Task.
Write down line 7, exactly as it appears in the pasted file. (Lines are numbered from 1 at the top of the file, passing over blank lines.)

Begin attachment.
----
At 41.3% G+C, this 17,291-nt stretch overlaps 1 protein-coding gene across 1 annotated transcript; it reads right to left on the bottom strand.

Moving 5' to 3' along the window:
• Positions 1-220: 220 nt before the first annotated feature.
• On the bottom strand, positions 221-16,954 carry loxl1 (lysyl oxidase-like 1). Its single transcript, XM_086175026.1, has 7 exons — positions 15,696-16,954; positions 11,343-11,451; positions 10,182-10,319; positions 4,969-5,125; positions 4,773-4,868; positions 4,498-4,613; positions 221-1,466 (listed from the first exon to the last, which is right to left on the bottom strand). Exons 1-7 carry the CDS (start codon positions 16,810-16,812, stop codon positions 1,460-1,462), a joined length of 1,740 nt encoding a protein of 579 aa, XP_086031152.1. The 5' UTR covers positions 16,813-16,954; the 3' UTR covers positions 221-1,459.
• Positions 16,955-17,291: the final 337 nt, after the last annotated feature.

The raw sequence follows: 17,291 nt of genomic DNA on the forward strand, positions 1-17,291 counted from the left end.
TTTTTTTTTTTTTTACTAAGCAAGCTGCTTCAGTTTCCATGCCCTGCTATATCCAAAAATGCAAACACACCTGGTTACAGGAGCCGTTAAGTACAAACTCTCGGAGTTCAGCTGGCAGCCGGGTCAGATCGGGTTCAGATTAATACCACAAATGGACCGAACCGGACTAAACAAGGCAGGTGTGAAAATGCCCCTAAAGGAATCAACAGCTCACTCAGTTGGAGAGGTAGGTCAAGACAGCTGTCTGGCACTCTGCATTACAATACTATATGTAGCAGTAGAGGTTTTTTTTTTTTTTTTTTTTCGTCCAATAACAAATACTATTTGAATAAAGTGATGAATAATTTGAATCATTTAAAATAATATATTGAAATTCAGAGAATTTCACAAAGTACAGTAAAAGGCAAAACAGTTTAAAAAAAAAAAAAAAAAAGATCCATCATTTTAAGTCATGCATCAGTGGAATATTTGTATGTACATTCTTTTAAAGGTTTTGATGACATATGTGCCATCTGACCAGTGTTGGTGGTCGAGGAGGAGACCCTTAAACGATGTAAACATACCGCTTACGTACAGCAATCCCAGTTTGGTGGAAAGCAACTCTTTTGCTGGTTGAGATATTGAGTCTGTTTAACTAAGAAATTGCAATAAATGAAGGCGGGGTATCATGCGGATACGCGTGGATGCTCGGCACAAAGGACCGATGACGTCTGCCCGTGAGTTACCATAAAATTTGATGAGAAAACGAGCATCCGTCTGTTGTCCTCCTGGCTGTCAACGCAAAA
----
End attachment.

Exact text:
TTTTTTTTTTTTTTACTAAGCAAGCTGCTTCAGTTTCCATGCCCTGCTATATCCAAAAATGCAAACACACCTGGTTACAGGAGCCGTTAAGTACAAACTCTCGGAGTTCAGCTGGCAGCCGGGTCAGATCGGGTTCAGATTAATACCACAAATGGACCGAACCGGACTAAACAAGGCAGGTGTGAAAATGCCCCTAAAGGAATCAACAGCTCACTCAGTTGGAGAGGTAGGTCAAGACAGCTGTCTGGCACTCTGCATTACAATACTATATGTAGCAGTAGAGGTTTTTTTTTTTTTTTTTTTTCGTCCAATAACAAATACTATTTGAATAAAGTGATGAATAATTTGAATCATTTAAAATAATATATTGAAATTCAGAGAATTTCACAAAGTACAGTAAAAGGCAAAACAGTTTAAAAAAAAAAAAAAAAAAGATCCATCATTTTAAGTCATGCATCAGTGGAATATTTGTATGTACATTCTTTTAAAGGTTTTGATGACATATGTGCCATCTGACCAGTGTTGGTGGTCGAGGAGGAGACCCTTAAACGATGTAAACATACCGCTTACGTACAGCAATCCCAGTTTGGTGGAAAGCAACTCTTTTGCTGGTTGAGATATTGAGTCTGTTTAACTAAGAAATTGCAATAAATGAAGGCGGGGTATCATGCGGATACGCGTGGATGCTCGGCACAAAGGACCGATGACGTCTGCCCGTGAGTTACCATAAAATTTGATGAGAAAACGAGCATCCGTCTGTTGTCCTCCTGGCTGTCAACGCAAAA